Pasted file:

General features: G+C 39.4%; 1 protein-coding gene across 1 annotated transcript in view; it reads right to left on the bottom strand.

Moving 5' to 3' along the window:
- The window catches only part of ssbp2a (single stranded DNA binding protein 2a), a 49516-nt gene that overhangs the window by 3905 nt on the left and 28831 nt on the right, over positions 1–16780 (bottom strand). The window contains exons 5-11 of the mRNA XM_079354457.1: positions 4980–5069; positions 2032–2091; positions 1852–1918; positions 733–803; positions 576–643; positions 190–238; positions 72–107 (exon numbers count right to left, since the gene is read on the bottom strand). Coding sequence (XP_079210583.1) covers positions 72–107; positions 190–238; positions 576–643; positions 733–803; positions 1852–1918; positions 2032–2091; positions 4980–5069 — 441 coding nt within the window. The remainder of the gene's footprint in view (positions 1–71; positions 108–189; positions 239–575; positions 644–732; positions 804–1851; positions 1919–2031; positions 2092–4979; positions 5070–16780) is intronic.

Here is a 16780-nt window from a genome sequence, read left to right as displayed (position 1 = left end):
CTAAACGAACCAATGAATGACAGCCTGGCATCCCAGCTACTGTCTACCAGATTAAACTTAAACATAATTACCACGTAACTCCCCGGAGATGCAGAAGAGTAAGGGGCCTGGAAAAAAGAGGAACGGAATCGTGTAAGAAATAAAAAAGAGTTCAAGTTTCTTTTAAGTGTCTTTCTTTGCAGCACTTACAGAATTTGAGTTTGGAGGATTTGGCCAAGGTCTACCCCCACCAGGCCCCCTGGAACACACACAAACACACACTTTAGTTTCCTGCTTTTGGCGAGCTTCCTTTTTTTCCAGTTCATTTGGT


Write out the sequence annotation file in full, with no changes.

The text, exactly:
General features: G+C 39.4%; 1 protein-coding gene across 1 annotated transcript in view; it reads right to left on the bottom strand.

Moving 5' to 3' along the window:
- The window catches only part of ssbp2a (single stranded DNA binding protein 2a), a 49516-nt gene that overhangs the window by 3905 nt on the left and 28831 nt on the right, over positions 1–16780 (bottom strand). The window contains exons 5-11 of the mRNA XM_079354457.1: positions 4980–5069; positions 2032–2091; positions 1852–1918; positions 733–803; positions 576–643; positions 190–238; positions 72–107 (exon numbers count right to left, since the gene is read on the bottom strand). Coding sequence (XP_079210583.1) covers positions 72–107; positions 190–238; positions 576–643; positions 733–803; positions 1852–1918; positions 2032–2091; positions 4980–5069 — 441 coding nt within the window. The remainder of the gene's footprint in view (positions 1–71; positions 108–189; positions 239–575; positions 644–732; positions 804–1851; positions 1919–2031; positions 2092–4979; positions 5070–16780) is intronic.

Here is a 16780-nt window from a genome sequence, read left to right as displayed (position 1 = left end):
CTAAACGAACCAATGAATGACAGCCTGGCATCCCAGCTACTGTCTACCAGATTAAACTTAAACATAATTACCACGTAACTCCCCGGAGATGCAGAAGAGTAAGGGGCCTGGAAAAAAGAGGAACGGAATCGTGTAAGAAATAAAAAAGAGTTCAAGTTTCTTTTAAGTGTCTTTCTTTGCAGCACTTACAGAATTTGAGTTTGGAGGATTTGGCCAAGGTCTACCCCCACCAGGCCCCCTGGAACACACACAAACACACACTTTAGTTTCCTGCTTTTGGCGAGCTTCCTTTTTTTCCAGTTCATTTGGT